While Namibia still imports most of its electricity from South Africa and other countries in southern Africa, a number of new power stations, including renewables (solar and wind) are coming to the fore. Now, Namib Poultry Industries (NPI), in collaboration with the Namibia University of Science and Technology (Nust) has taken renewable energy a step further with an ambitious project to convert chicken manure into electricity. NPI’s Project Manager for Infrastructure, Helgo Horsthemke, explains that through its Namib Biogas plant, NPI will have the capacity to produce 4.65 MW of electricity. To achieve this feat, the NPI plant will use 40 tons of chicken waste per day that will be converted into more than 9 000 cubic metres of biogas and 34 tons of dry fertilizer every day.
“The biogas can be turned into electricity. At the same time, the plant will reduce the amount of CO2 (carbon dioxide) released into the air by 23 300 tons per year,” said Horsthemke.
Moreover, using renewable energy sources is one way that NPI can lower its Namibian carbon footprint. Biogas is indeed a form of renewable energy as it is produced from organic waste, which is a renewable material. Also, the biogas project combines already existing technology in an innovative way. Said Horsthemke: “Part of the energy is produced by using solar power. The solar plant, worth about 25% of the total plant, is already under construction. However, the sun only gives energy during the day, whereas biogas can be harvested 24/7.” Horsthemke continued that NPI is sourcing funding for the project, apart from the solar plant for which funding is already secured.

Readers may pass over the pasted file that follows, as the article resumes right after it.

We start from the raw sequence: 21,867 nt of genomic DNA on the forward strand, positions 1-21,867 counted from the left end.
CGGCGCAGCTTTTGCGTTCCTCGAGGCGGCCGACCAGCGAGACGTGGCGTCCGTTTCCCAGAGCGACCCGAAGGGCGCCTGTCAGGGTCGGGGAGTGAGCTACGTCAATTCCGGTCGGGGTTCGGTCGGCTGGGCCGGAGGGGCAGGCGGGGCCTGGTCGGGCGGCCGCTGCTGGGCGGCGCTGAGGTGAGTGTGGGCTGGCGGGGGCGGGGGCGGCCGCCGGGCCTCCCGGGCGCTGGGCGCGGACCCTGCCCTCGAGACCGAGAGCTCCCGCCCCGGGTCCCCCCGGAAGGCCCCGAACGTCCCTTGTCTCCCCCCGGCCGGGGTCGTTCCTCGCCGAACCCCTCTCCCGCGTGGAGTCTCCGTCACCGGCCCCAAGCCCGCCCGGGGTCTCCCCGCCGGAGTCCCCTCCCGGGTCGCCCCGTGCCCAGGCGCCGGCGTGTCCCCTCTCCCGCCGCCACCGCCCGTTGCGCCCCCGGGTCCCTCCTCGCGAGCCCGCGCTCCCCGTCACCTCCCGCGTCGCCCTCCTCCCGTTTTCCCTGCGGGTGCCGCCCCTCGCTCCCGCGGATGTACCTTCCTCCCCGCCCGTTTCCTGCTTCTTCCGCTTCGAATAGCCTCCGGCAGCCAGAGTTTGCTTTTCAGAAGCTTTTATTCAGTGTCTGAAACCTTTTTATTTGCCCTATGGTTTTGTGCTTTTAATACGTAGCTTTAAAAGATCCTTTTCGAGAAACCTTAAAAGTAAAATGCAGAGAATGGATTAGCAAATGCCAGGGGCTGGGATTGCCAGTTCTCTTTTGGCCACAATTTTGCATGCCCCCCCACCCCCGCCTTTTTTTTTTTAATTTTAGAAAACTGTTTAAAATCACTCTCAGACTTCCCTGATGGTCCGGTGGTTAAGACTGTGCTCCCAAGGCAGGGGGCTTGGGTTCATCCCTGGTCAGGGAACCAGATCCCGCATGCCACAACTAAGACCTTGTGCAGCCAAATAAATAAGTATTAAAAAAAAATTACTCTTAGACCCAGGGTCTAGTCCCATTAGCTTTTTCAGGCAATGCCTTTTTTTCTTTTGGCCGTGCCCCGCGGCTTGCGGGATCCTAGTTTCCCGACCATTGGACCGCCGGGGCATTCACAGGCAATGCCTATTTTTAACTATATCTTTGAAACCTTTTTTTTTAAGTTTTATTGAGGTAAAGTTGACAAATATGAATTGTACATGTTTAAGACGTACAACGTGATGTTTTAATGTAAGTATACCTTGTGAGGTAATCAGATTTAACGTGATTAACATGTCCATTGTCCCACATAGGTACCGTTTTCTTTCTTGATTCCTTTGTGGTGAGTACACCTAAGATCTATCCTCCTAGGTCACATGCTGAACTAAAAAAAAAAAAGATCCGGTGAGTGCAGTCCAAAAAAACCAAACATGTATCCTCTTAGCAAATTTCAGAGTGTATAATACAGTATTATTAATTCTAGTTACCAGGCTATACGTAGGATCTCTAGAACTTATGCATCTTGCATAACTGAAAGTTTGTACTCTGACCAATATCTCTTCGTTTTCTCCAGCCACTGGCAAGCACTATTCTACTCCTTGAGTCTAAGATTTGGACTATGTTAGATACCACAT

“We are a part of a larger project concept which also involves academia. The Engineering Department of Namibia University of Science and Technology is currently running a home-made pilot biogas reactor that serves to provide iimportant research data for establishing a larger industrial-scale solution,” Horsthemke stated. When asked how the idea originated, Horsthemke said it started with health inspectors instructing NPI to purify its wastewater, which at the time was deemed an environmental risk. To comply, NPI established a reverse-osmosis water purification plant that enables the recycling of water about six times. “That also made us think about the bio waste that we are producing and how we could utilise it. Seeing how climate change was affecting Namibia, we thought that we could use the manure to make energy out of it,” Horsthemke stated. Climate change is caused by warming of the atmosphere, which is caused by increased emissions of greenhouse gases, like carbon dioxide, into the air.
Greenhouse gases are produced by human activities, such as traffic, industry and cattle farming. “As Namibia is a small country, we do not contribute much to global climate change. Because climate knows no boundaries, we are unfortunately suffering from it. We, therefore, need to join the fight against climate change and we do this by lowering our carbon dioxide emissions or our carbon footprint,” Horsthemke explained.
Meanwhile, Namibia still generates less than half of the energy it consumes. National power utility, NamPower, operates a number of generation facilities. But the country’s generation facilities rarely, if ever, produce at full capacity to even come close to the peak demand of over 600 MW. Namibia has historically relied on imported power from South Africa’s Eskom, which itself has been under tremendous strain in recent years. This prompted Namibia to diversify its sources of imported power over the short-term by signing power purchase agreements with utilities in Botswana, Zambia, Zimbabwe, the Democratic Republic of Congo (DRC), and Mozambique. NamPower has, however, committed over the long-term to making Namibia energy self-sufficient and eventually a net exporter of power by building new domestic generation capacity. To aid in this goal, NamPower is also considering proposals for a number of other new power stations, including renewable energy.
-Source: http:newreralive.na/post/Chicken-manure electricity .